PANAMA CITY/MADRID (Reuters) - The president of Panama said on Thursday he would go to Spain and Italy to pressure companies to honor contracts to expand his country’s canal after a building consortium behind the project threatened to suspend work because of a row over costs.
The consortium - Spain’s Sacyr, Italy’s Salini Impregilo, Belgium’s Jan De Nul and Panama’s Constructora Urbana - said on Wednesday that $1.6 billion in cost overruns on the $3.2 billion plan to build a third set of locks for the canal should be met by Panama.
The consortium, known as Grupo Unidos por el Canal, said the Panama Canal Authority (PCA) had 21 days to respond to its demands during which work would continue, but the project would be suspended if that requirement was not met.
Just a few hours later, the PCA rejected the demand, hinting it could find others to complete the job. Shares in Sacyr, which heads the consortium, slumped 9 percent on Thursday.
Panamanian President Ricardo Martinelli accused the companies of “great irresponsibility” and said they had endangered the massive construction project, which has been a major driver of the Central American nation’s economy.
Martinelli, who took power in 2009, said he expected Italy and Spain to uphold commitments to back the project which the countries’ leaders made to him during his first year in office.
“So I’m going to go to Spain and Italy to demand this from them, because a company should not be able to put such a high amount of overrun costs on a project that belongs to humanity,” he told reporters in Panama City.
The Spanish and Italian governments have a “moral responsibility” to help resolve the dispute because their companies were engaged in the construction, Martinelli said.
Jorge Quijano, the head of the PCA, said if the project were delayed due to the dispute, Panama would see it through.
“This work will be finished, never fear, even if it takes longer to complete,” he told reporters.
Panama has already moved back the scheduled completion date for the expansion from October 2014 into mid-2015.
To see that the work was concluded, Quijano said the PCA had since November been in contact with insurer Zurich in North America, with which it had $600 million in surety bonds that could be used to support the project.
In addition, the PCA could tap the $1.2 billion it had not yet paid to the consortium to finish the work, he added. So far the PCA had only paid the contractors $2 billion, he said.
The new locks represent the biggest chunk of the canal expansion plan, which overall is worth some $5.3 billion.
The PCA says the total expansion is just over 70 percent finished with the locks 65 percent complete. The canal’s extension aims to broaden and deepen existing channels so that more and bigger vessels can sail through.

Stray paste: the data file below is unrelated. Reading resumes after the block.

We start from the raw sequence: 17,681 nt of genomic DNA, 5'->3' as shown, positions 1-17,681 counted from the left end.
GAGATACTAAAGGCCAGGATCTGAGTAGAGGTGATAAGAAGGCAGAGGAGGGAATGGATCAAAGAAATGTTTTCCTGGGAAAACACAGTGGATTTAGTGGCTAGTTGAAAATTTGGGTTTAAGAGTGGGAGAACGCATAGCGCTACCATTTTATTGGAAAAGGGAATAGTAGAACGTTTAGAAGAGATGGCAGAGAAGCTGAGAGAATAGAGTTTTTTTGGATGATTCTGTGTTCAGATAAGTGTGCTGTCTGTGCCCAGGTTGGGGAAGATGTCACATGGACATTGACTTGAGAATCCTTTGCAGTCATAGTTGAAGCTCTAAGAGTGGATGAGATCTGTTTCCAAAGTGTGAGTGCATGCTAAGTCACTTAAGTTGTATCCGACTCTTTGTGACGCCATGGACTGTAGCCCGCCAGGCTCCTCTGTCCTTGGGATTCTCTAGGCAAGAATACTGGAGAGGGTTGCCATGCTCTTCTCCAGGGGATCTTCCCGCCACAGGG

The consortium said the overruns were due to unforeseen events during construction, which it said was “normal” in such projects. It also said the PCA had failed in its obligations and given the consortium “inexact” information for the project.
But the PCA said that if the consortium was not capable of honoring its agreements, it would initiate “mechanisms from the contract that would allow the work to be completed.”
It did not explain what those would be.
Sacyr won the bid on the canal contract in 2009 with a $3.12 billion offer, which was considerably lower than that of rivals, as well as below the $3.48 billion reference set by the PCA.
Political columnist Pepe Oneto, writing in opinion blog republica.com, said the news was terrible for Spain’s attempt to rebuild its image abroad following a severe economic crisis with the collapse of the country’s building and property sector.
“The Spanish government ... knew that it was impossible for the budget to be met. Sacyr bid low, convinced that, in the end, the cost overruns it is demanding now would be met,” he said.
A spokesman for Sacyr said that part of the cost overrun was because some building materials as originally budgeted were not adequate for the final work. The PCA had rejected the concrete mix the consortium had planned to use for the project.
“The consortium’s intention is also to find a solution within the terms of the contract, as there are mechanisms that make it possible,” Sacyr’s spokesman said, without elaborating.
The company’s debts at the end of September were three times its market capitalization. Analysts at the brokerage of Banco Sabadell said the news was not good for Sacyr or its image, but played down the impact on the builder’s results.
Newspaper El Pais reported in 2009 that Panama’s foreign minister, Juan Carlos Varela, had predicted the project would fail because the builders were in financial trouble.
Sacyr made 55 percent of its revenue outside Spain in the first nine months of 2013, and Panama contributed 25 percent of its 1.3 billion euros ($1.78 billion) in international sales, the company said in its 2013 nine month earnings.
($1 = 0.7322 euros)
Additional reporting by Jose Elias Rodriguez and Sarah White in Madrid and Elinor Comlay and Julia Symmes Cobb in Mexico City; Editing by Dave Graham, Anthony Barker, Leslie Adler and Lisa Shumaker